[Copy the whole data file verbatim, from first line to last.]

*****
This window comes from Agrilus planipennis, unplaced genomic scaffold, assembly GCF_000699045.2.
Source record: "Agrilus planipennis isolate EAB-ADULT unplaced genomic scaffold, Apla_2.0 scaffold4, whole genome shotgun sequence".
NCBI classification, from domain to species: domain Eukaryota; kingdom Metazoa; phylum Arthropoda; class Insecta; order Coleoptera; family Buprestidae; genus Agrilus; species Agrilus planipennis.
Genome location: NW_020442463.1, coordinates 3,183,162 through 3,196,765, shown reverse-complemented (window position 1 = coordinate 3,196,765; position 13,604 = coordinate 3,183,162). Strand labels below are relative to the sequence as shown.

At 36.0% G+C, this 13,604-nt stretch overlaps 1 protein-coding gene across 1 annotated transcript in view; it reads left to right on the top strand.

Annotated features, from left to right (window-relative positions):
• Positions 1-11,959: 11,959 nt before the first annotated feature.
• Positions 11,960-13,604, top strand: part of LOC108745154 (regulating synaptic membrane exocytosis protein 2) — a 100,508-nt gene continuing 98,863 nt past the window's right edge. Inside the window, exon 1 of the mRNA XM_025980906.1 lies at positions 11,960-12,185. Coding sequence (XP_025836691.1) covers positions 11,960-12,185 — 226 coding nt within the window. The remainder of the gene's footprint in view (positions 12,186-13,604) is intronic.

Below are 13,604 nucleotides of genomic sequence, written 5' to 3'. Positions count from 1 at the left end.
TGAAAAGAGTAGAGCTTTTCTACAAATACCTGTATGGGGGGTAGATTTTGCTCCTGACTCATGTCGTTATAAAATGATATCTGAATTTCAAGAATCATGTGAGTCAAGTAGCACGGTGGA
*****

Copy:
This window comes from Agrilus planipennis, unplaced genomic scaffold, assembly GCF_000699045.2.
Source record: "Agrilus planipennis isolate EAB-ADULT unplaced genomic scaffold, Apla_2.0 scaffold4, whole genome shotgun sequence".
NCBI classification, from domain to species: domain Eukaryota; kingdom Metazoa; phylum Arthropoda; class Insecta; order Coleoptera; family Buprestidae; genus Agrilus; species Agrilus planipennis.
Genome location: NW_020442463.1, coordinates 3,183,162 through 3,196,765, shown reverse-complemented (window position 1 = coordinate 3,196,765; position 13,604 = coordinate 3,183,162). Strand labels below are relative to the sequence as shown.

At 36.0% G+C, this 13,604-nt stretch overlaps 1 protein-coding gene across 1 annotated transcript in view; it reads left to right on the top strand.

Annotated features, from left to right (window-relative positions):
• Positions 1-11,959: 11,959 nt before the first annotated feature.
• Positions 11,960-13,604, top strand: part of LOC108745154 (regulating synaptic membrane exocytosis protein 2) — a 100,508-nt gene continuing 98,863 nt past the window's right edge. Inside the window, exon 1 of the mRNA XM_025980906.1 lies at positions 11,960-12,185. Coding sequence (XP_025836691.1) covers positions 11,960-12,185 — 226 coding nt within the window. The remainder of the gene's footprint in view (positions 12,186-13,604) is intronic.

Below are 13,604 nucleotides of genomic sequence, written 5' to 3'. Positions count from 1 at the left end.
TGAAAAGAGTAGAGCTTTTCTACAAATACCTGTATGGGGGGTAGATTTTGCTCCTGACTCATGTCGTTATAAAATGATATCTGAATTTCAAGAATCATGTGAGTCAAGTAGCACGGTGGA